Studying Measure Theory in University, I came across the following definition for the completion of a measure space: let $(X,\mathcal{E},\mu)$ be a measure space; then the set $$\overline{\mathcal{E}}=\left\lbrace A\subseteq X:\exists B,C\in\mathcal{E}:A\triangle B\subseteq C\wedge\mu(C)=0\right\rbrace$$ is a $\sigma$-algebra and, extending $\mu$ to $\overline{\mu}$ defined on $\overline{\mathcal{E}}$ by letting $\overline{\mu}(A)=\mu(B)$ for any set $B\in\mathcal{E}$ such that $A\triangle B$ is contained in a null set, the measure space $(X,\overline{\mathcal{E}},\overline{\mu})$ is complete. $A\triangle B$ is defined as $(A\smallsetminus B)\cup(B\smallsetminus A)$. I've tried to prove this. So far, I've proved $\varnothing,X\in\overline{\mathcal{E}}$, or in fact that $\mathcal{E}\subseteq\overline{\mathcal{E}}$, since for any $A\in\mathcal{E}$ we have $A\triangle A=\varnothing$ and obviously $\mu(\varnothing)=0$, and that, supposing $\overline{\mu}$ is well-defined, it extends $\mu$, as one possible $B$ set for which $\overline{\mu}(A)=\mu(B)$ is $A$ itself, as used in the short proof above. My doubts are:

1) Give $A,B\in\overline{\mathcal{E}}$, are $A\cup B$ and $A\smallsetminus B$ elements of $\overline{\mathcal{E}}$? In other words, is $\overline{\mathcal{E}}$ a $\sigma$-algebra?

2) Is it true that for any two such sets $B,B'$ as enter the definition of $\overline{\mu}$, we have that $\mu(B)=\mu(B')$? In other words, is $\overline{\mu}$ well-defined?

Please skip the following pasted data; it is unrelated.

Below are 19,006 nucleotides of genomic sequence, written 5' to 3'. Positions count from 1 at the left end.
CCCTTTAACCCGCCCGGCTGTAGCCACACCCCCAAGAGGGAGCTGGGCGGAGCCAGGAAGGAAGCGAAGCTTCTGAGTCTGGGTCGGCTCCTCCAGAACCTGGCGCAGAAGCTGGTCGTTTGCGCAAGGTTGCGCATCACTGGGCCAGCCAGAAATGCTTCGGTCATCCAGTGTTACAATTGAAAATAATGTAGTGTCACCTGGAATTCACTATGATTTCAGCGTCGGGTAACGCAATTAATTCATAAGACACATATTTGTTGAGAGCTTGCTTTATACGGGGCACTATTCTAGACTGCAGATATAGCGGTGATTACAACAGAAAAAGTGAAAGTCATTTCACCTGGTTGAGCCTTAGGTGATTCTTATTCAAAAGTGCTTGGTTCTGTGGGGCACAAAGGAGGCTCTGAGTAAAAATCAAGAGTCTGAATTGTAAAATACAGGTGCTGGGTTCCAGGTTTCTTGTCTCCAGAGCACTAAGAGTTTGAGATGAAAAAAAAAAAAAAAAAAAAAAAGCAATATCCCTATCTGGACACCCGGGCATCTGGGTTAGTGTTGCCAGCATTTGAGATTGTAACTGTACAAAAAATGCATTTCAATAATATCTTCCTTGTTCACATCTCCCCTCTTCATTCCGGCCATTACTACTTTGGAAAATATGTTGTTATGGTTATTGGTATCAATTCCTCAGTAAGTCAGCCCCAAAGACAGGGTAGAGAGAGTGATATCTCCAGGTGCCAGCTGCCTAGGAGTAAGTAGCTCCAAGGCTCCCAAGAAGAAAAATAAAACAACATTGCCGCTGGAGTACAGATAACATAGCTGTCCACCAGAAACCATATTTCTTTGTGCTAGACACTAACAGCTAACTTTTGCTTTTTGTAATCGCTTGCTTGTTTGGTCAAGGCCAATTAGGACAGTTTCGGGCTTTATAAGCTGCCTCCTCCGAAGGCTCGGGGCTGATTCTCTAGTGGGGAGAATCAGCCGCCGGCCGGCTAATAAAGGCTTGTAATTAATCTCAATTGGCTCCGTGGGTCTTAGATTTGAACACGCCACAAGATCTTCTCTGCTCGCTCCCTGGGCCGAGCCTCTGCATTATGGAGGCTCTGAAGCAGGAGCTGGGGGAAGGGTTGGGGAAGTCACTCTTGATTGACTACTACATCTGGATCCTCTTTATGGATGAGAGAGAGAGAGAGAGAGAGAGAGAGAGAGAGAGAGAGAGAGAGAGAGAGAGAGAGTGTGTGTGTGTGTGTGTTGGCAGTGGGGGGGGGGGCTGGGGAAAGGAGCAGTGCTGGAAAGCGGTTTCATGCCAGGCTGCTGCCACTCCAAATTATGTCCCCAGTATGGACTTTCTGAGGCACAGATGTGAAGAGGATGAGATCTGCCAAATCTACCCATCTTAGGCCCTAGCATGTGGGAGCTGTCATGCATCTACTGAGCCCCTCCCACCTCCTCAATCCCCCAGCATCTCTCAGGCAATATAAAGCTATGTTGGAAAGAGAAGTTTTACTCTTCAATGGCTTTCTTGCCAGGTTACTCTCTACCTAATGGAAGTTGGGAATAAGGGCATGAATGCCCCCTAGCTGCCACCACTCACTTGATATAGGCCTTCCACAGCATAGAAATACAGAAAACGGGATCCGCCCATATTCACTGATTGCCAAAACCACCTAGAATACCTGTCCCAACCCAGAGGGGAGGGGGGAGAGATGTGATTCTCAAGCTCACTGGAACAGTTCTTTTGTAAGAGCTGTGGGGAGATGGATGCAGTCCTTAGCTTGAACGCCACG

3) Is this actually a measure, i.e. a positive $\sigma$-additive function?

4) Is the resulting space $(X,\overline{\mathcal{E}},\overline{\mu})$ actually complete?

  • Yes, to all questions. – Michael Greinecker Mar 15 '14 at 11:32
  • The moment I see this as a definition of the completion of a measure space, I have to assume this is the case. However, an assumption is not satisfactory. That's why I came here: my question is asking for a proof, not just for an answer. – MickG Mar 15 '14 at 11:39
  • ... and you should show your own attempts at these proofs. – GEdgar Mar 15 '14 at 13:33
  • @GEdgar in fact I have. I haven't managed much, and what I've managed is in the questions. Any attempt (if indeed there were any starting ideas, which I can't recall) at proving the points in the list was a failure and I deemed it useless to type them into the question because I always found a reason to chuck them away as inconclusive, not just abandon them due to my inability to go anywhere. – MickG Apr 23 '14 at 16:28
up vote 3 down vote accepted

We first show that the elements of $\bar{\mathcal{E}}$ are exactly the elements that can be written as $A\cup N$ with $A\in\mathcal{E}$ and $N$ being a subset of a measurable set with measure $0$.

For one direction, observe that $A\triangle A\cup N=(A-A\cup N)\cup(A\cup N-A)=(A\cup N-A)\subseteq N$ and $N$ is by assumption a subset of a set with measure $0$. Now assume that $A\triangle B\subseteq C$, $B$ is measurable and $C$ has measure zero. Then $(A-B)\cup (B-A)\subseteq C$. Now $A-B\subseteq C$ implies $A\subseteq B\cup C$ and $B-A\subseteq C$ implies $B-C\subseteq A$. Hence $A=(B-C)\cup (C\cap A)$. Clearly, $B-C$ is measurable and $A\cap C$ is a subset of the measure zero set $C$.